The Changing Role of the Korean Food Store in New York City

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New York City boasts one of the world's largest urban areas and metropolitan populations. These conditions present enormous challenges to the distribution of food products for New York City residents. The distribution system that has emerged in response to these challenges is unique: specialty store food sales, in particular, are more important in New York than in any other state. Yet very few studies have attempted to examine or document the system's uniqueness. This paper reports on a study conducted of one especially distinctive aspect of New York's food distribution landscape, the Korean Grocery Store. Ninety Korean food store owners were personally interviewed, by trained interviewers fluent in Korean, regarding their perceptions, standard retail operating practices and performance measures. The Korean store owners/operators reported a number of practices and performance indicators that are substantially different from the similar measures in other food retailing channels. They rely, for example, on traditional, often Korean controlled, distribution networks to source their products from wholesale markets in lieu of the standardized transportation systems typical of most convenience stores and supermarkets. Further, the sales mix, business motivations, merchandising practices and labor cost structures of most Korean stores depart significantly from that of other grocery stores. At the same time, one of the significant findings of this study is that Korean retail operations have evolved considerably since prior research was conducted nearly ten years ago. No longer simply green grocers, they now can be more properly described as small, convenience-oriented grocery stores. Their stores have been adapted to more closely meet the needs of the lives of their urban customers: store hours have been increased, new grocery lines have been added and fresh food offerings have been expanded from simply fresh fruits and vegetables to a wide array of bakery items, meats and fully prepared foods.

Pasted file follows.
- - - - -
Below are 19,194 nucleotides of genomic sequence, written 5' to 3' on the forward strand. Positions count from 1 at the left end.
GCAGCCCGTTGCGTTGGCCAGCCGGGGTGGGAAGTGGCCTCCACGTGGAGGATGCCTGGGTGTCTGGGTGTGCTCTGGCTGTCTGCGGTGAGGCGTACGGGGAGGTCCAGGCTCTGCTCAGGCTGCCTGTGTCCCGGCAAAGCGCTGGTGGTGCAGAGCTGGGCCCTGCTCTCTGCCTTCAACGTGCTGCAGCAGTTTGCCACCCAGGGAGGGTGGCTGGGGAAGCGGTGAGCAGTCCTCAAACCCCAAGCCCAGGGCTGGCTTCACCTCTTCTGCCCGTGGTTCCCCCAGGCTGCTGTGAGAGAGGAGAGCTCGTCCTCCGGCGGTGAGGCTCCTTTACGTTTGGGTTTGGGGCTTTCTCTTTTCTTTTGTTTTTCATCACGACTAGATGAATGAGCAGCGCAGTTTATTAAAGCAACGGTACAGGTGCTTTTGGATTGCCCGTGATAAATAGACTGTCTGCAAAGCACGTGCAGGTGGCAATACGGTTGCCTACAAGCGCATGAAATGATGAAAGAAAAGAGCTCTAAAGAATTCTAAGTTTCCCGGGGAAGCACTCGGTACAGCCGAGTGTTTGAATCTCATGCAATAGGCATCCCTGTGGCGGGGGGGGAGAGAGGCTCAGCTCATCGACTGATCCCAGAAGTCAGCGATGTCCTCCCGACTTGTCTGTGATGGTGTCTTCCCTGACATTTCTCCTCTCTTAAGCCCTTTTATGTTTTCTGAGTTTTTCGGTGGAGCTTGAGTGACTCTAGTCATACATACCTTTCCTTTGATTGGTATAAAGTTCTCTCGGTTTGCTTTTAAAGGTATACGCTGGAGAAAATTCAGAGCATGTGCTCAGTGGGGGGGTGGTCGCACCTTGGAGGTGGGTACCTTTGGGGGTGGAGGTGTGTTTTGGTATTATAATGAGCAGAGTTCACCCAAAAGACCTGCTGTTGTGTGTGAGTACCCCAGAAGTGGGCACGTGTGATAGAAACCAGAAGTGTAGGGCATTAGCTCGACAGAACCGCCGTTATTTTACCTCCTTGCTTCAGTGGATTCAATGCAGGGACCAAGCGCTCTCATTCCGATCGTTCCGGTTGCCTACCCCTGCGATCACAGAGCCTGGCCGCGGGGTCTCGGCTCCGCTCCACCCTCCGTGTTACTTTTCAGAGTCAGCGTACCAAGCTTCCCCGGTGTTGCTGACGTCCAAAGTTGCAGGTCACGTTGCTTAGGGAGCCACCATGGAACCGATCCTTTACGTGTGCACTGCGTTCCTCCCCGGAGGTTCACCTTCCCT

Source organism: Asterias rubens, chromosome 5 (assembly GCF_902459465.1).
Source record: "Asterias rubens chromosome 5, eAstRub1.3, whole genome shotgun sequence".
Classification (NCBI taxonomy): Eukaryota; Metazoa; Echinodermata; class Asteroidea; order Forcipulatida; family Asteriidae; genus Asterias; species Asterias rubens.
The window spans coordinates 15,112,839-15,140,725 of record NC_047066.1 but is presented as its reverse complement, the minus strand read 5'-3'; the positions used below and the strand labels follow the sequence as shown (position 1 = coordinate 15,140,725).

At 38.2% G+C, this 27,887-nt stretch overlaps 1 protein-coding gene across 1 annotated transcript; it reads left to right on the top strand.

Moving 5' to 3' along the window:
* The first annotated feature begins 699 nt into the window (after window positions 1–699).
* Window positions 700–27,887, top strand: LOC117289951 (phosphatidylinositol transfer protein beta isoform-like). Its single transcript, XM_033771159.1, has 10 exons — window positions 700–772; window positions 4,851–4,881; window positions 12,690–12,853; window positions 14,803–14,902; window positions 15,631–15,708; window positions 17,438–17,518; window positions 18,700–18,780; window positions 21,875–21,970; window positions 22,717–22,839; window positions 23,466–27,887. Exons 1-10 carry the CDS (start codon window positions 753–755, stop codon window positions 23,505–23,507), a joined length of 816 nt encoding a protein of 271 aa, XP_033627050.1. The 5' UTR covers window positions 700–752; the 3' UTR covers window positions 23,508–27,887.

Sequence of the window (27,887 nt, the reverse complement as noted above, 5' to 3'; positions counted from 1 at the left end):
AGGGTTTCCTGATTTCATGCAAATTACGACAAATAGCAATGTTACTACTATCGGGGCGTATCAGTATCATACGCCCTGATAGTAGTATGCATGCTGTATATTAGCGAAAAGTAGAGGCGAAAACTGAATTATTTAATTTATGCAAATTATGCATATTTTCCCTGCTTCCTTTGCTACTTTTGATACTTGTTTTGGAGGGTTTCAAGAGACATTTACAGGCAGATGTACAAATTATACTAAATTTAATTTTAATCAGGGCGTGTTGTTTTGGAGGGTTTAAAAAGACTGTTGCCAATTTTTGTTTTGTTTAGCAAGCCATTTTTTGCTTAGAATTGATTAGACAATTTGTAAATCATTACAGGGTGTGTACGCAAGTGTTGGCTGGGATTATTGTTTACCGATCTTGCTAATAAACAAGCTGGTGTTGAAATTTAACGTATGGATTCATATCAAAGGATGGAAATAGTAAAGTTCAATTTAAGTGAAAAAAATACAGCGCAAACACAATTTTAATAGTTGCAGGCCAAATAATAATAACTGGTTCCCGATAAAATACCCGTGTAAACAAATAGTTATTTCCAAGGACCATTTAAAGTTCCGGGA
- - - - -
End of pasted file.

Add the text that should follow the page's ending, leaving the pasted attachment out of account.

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A.E. Res. 92-07
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1992-09
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Charles H. Dyson School of Applied Economics and Management, Cornell University
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Applied Economics
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